2. There is a good reason apart from simplicity to use the vertical distance. In many circumstances, the data points are not just arbitrary scattered points in the plane. The x-coordinate represents known quantities, while the y-coordinate represents measured data (which may contain variability and error). For example, we measure the population of a city every year. The x-axis measures years. The vertical distance to the best-fit line is modeling deviation of the population, in each given year, from the model's prediction. If instead we used a diagonal best-fit line as proposed, there is no such natural explanation of what that line is modeling.

The $x$-variable may be in kilograms and the $y$-variable in dollars. If you change kilograms to grams or to metric tons, or change dollars to cents, then the lines that were perpendicular in the plane before, no longer are. No such problem afflicts conventional least-squares.

And suppose you classify people according to occupation (any of six types of jobs, say) and native language, in a community in which there are 10 of those. And you have a model that predicts income based on those. It says $$y_{ij} = \alpha+\beta_i+\gamma_j + \varepsilon_{ijk}$$ where $i$ is any of the six occupational classifications, $j$ is any of the native languages, and $\varepsilon_{ijk}$ appears in the $k$th obervation among all for whom the values of the classifications are $i,j$. You estimate $\alpha$, $\beta_i$, $\gamma_j$ based on a sample, using least squares. How do you measure "perpendicular distances" then?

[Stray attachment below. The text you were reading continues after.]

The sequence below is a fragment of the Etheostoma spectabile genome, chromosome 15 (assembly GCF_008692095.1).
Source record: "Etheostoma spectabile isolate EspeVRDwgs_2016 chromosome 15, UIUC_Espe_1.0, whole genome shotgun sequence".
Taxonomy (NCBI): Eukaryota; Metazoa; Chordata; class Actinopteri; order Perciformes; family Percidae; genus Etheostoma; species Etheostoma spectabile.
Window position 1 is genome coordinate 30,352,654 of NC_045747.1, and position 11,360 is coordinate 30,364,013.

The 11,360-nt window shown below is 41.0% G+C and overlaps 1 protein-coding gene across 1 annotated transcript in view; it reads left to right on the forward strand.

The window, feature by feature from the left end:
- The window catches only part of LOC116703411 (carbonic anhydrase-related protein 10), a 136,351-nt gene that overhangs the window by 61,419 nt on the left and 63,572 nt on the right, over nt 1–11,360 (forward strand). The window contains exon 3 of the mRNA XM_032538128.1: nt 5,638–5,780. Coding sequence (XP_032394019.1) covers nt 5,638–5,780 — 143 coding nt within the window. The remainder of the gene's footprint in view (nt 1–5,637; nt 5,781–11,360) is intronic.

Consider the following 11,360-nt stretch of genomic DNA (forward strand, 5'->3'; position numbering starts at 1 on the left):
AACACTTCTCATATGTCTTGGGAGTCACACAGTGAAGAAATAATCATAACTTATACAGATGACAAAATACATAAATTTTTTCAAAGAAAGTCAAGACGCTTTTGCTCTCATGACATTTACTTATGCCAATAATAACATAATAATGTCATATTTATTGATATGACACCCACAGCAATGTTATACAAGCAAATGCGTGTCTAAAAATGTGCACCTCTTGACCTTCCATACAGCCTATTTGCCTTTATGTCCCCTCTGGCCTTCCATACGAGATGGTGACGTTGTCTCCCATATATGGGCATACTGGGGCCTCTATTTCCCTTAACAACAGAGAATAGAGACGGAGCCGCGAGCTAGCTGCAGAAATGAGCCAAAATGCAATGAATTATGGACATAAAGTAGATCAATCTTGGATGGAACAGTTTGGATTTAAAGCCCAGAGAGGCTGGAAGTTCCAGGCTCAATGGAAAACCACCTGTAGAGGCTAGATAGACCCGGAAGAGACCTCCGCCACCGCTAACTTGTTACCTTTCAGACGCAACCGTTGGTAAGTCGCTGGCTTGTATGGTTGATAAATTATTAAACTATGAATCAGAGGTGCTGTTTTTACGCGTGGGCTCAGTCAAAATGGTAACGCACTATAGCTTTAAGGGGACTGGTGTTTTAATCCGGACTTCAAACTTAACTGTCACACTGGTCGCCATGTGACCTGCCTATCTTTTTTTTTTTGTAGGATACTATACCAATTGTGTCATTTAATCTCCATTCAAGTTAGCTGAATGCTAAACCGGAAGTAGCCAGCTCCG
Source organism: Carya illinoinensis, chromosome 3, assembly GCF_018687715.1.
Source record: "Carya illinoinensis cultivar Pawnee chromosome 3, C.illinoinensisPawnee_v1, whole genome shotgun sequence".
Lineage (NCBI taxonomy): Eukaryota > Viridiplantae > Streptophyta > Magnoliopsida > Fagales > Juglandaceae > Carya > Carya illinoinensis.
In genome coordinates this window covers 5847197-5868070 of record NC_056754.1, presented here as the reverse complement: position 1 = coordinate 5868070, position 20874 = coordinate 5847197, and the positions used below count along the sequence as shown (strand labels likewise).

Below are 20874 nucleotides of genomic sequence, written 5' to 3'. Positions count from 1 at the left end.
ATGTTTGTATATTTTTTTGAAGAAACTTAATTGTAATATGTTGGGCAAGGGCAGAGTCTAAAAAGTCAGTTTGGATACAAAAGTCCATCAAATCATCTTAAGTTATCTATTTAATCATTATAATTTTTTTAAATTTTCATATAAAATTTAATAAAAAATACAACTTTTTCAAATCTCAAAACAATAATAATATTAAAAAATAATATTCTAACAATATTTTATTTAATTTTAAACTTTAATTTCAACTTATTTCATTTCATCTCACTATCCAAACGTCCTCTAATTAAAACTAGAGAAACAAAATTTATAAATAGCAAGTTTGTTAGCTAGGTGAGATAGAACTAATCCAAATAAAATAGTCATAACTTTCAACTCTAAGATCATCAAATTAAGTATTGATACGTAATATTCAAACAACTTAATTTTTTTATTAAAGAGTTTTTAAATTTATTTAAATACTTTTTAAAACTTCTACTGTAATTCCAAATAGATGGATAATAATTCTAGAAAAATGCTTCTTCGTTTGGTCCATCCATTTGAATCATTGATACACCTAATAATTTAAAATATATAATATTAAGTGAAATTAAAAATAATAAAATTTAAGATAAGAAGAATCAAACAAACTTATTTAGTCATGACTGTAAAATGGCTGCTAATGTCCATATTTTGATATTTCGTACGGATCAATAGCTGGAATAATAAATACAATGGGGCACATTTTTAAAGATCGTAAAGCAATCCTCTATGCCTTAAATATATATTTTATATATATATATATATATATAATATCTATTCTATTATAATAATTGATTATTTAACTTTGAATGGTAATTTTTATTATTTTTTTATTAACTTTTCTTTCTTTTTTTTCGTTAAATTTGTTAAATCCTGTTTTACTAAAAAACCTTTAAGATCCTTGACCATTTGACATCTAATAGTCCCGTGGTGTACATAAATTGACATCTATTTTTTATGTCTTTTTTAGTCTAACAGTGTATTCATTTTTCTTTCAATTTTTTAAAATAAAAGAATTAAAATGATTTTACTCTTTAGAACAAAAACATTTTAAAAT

• thank you for interesting counterexamples that highlight the importance of dimensional analysis. For example, one might suggest using orthogonal distance when the same dimension is being measured-for example, size of nose to size of genitals. But as you point out, the issue goes deeper. We are fundamentally regarding the two variables as different-one is being 'selected' and the other is being 'observed'. The selected variable is assumed to be 'controllable' and without error. – aquagremlin Jun 13 '15 at 14:04
• However, the language example you presented could be modeled with multiple dimensions (one variable for each language or occupation) The value of that variable would then reflect 'competence' or ability in that variable. The output (income) might then be more informative-it might show that income correlates with extreme competence in a variable. And not only a combination of variables which have only discrete binary states. – aquagremlin Jun 13 '15 at 14:07